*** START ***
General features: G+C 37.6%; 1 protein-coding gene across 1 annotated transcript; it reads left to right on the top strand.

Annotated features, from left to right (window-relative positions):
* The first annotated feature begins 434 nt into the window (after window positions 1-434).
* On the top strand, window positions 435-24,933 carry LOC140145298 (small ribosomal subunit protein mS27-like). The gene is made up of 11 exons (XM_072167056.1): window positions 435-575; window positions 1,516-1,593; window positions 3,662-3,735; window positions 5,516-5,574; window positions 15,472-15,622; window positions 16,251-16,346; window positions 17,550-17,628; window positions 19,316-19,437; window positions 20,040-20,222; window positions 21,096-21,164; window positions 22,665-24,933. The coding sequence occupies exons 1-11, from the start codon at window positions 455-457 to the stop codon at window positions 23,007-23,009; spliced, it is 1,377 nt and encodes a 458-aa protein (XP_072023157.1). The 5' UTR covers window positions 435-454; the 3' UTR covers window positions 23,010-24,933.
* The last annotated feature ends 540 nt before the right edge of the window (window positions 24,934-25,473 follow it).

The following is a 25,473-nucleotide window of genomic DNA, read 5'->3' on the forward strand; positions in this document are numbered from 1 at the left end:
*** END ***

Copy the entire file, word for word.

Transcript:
General features: G+C 37.6%; 1 protein-coding gene across 1 annotated transcript; it reads left to right on the top strand.

Annotated features, from left to right (window-relative positions):
* The first annotated feature begins 434 nt into the window (after window positions 1-434).
* On the top strand, window positions 435-24,933 carry LOC140145298 (small ribosomal subunit protein mS27-like). The gene is made up of 11 exons (XM_072167056.1): window positions 435-575; window positions 1,516-1,593; window positions 3,662-3,735; window positions 5,516-5,574; window positions 15,472-15,622; window positions 16,251-16,346; window positions 17,550-17,628; window positions 19,316-19,437; window positions 20,040-20,222; window positions 21,096-21,164; window positions 22,665-24,933. The coding sequence occupies exons 1-11, from the start codon at window positions 455-457 to the stop codon at window positions 23,007-23,009; spliced, it is 1,377 nt and encodes a 458-aa protein (XP_072023157.1). The 5' UTR covers window positions 435-454; the 3' UTR covers window positions 23,010-24,933.
* The last annotated feature ends 540 nt before the right edge of the window (window positions 24,934-25,473 follow it).

The following is a 25,473-nucleotide window of genomic DNA, read 5'->3' on the forward strand; positions in this document are numbered from 1 at the left end: